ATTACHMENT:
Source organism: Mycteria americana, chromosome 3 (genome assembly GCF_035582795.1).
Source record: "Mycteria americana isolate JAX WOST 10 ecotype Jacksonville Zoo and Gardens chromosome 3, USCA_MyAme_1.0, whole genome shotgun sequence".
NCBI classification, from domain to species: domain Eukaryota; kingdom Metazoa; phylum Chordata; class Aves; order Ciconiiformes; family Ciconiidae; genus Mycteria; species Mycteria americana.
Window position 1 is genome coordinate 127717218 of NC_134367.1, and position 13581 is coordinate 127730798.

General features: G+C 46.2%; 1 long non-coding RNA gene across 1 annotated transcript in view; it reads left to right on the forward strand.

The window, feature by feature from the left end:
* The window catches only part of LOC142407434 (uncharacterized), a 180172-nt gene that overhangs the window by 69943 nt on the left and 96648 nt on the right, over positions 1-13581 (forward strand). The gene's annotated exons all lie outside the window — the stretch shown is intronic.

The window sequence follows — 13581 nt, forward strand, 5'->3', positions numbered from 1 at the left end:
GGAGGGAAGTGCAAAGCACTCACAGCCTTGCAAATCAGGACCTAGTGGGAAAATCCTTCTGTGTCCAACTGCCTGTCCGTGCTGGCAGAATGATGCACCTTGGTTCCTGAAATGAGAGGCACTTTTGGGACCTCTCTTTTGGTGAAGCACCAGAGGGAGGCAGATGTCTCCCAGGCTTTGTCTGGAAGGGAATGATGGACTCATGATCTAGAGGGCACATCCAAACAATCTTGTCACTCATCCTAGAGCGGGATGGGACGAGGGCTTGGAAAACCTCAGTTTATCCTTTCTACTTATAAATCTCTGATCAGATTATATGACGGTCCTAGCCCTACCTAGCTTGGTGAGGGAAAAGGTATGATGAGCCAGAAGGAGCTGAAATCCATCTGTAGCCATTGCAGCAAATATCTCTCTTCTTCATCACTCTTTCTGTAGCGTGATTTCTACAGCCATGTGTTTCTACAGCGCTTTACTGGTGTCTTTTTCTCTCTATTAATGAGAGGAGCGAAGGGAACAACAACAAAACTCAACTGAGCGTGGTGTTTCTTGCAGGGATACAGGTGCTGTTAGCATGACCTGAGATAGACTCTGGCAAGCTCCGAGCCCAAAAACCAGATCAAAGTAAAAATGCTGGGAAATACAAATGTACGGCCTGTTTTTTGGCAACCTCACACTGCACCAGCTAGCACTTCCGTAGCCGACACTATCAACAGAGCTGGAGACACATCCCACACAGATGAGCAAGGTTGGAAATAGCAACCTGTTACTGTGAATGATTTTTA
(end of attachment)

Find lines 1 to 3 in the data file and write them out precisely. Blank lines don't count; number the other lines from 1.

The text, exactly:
Source organism: Mycteria americana, chromosome 3 (genome assembly GCF_035582795.1).
Source record: "Mycteria americana isolate JAX WOST 10 ecotype Jacksonville Zoo and Gardens chromosome 3, USCA_MyAme_1.0, whole genome shotgun sequence".
NCBI classification, from domain to species: domain Eukaryota; kingdom Metazoa; phylum Chordata; class Aves; order Ciconiiformes; family Ciconiidae; genus Mycteria; species Mycteria americana.